In a landmark class action case, the Supreme Court has decided that WM Morrison Supermarkets PLC (“Morrisons”) is not liable to employees whose personal data had been leaked by a disgruntled colleague.

Employers will be comforted that this decision overturns the controversial judgments of the High Court and Court of Appeal which, despite the rogue employee’s intention to harm the company, had both decided Morrisons was liable.


In 2013, Andrew Skelton was a senior internal auditor at Morrisons. He had been subject to disciplinary proceedings in July, one month before embarking on a rogue mission intentionally to harm his employer’s business.

Mr Skelton had been entrusted with payroll data relating to almost 100,000 employees and former employees of Morrisons.  This data comprised of the name, address, gender, date of birth, phone number, National Insurance number, bank account number and salary of the individuals.

It was intended that the data be provided to Morrisons’ external auditor, KPMG, for audit purposes, but Mr Skelton secretly copied this data and uploaded it to a publicly accessible file-sharing website. He then anonymously informed 3 UK newspapers of the data breach.  It is understood that Mr Skelton made careful efforts to hide his actions, including trying to frame another employee, and Morrisons had been unaware of the grudge he held against them.

Mr Skelton was given an 8 year prison sentence for fraud, securing unauthorised access to computer material, and disclosing personal data.

Although Morrisons acted rapidly in dealing with the breach and implementing identity protection measures, a claim brought by 9,263 employees and former employees turned into an uphill battle.

The issues

The claimants brought proceedings against Morrisons for its own alleged breach of statutory duty under the Data Protection Act 1998, misuse of private information and breach of confidence. The trial judge rejected these claims on the basis that Morrisons did not itself breach these duties or misuse information, nor did they authorise it or permit it by carelessness.

However, the claimants also brought these claims on the basis that if Morrisons were not held liable on their own account, Morrisons, as the employer, could be held vicariously liable for the data breach caused by then-employee Mr Skelton.

Vicarious liability in an employment context means that an employer can be held liable for the actions of an employee, under certain circumstances. The test to determine whether an employer is vicariously liable has been developed through case law.

Arguments at both the High Court and Court of Appeal turned to whether Mr Skelton’s wrongful conduct constituted a “seamless and continuous sequence” or an “unbroken chain of events”. Both courts found that even though his task was to receive and store personal data which was to be disclosed to a specified third party (KPMG), the disclosure to a third party (the general public via the internet) was deemed to be close enough to hold Morrisons vicariously liable.

At the Supreme Court

The key issue to be determined was whether there was a sufficiently “close connection” between the actions of Mr Skelton and the task he was authorised by Morrisons to carry out.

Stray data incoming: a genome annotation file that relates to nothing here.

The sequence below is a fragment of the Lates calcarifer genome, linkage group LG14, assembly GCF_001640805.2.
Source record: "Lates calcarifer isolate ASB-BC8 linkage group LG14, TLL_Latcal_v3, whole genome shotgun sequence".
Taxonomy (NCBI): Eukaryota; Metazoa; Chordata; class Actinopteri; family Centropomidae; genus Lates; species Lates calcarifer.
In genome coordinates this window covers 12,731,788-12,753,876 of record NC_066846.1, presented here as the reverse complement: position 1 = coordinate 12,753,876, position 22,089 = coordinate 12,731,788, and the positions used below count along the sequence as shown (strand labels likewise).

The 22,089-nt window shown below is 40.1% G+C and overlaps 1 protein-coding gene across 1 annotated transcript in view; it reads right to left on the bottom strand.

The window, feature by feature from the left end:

The Supreme Court considered arguments that the Data Protection Act 1998 (which was the applicable law at the time of the breach) excludes the imposition of vicarious liability “unconvincing”.

However, in a unanimous judgment, overturning the decisions of the lower courts, it was held that this “close connection” had not been established because:

  • Disclosing the information on the internet did not form part of “his function or field of activities”, and
  • Mr Skelton was fulfilling a personal vendetta, stemming from the disciplinary action taken against him, rather than furthering his employer’s business, making his motive “highly material”.

Morrisons was therefore found not to be vicariously liable for the data breach.

What does this mean for employers?

As the judgments of the lower courts had left very little protection for employers in the case of rogue employees, their overturning by the Supreme Court will be widely welcomed.

Having said that, even though Morrisons is not liable in these circumstances, this is not to say that an employer will never be vicariously liable for breaches by employees, rogue or otherwise. Where a sufficiently “close connection” between the employee’s work and the breach can be established, an employer can be held liable.

Although the case was decided under the previous data protection regime, the principles under the General Data Protection Regulation (GDPR) remain similar to those under the Data Protection Act 1998. The risk of vicarious liability to data subjects comes on top of the huge potential fines under the GDPR for data breaches, so employers should remain vigilant.

Particularly with so many employees working from home during the COVID-19 pandemic, employers find themselves needing to trust their employees more than ever. It is therefore even more important for employers to ensure robust data protection policies and procedures are in place, and that employees are reminded of their obligations to handle personal data responsibly.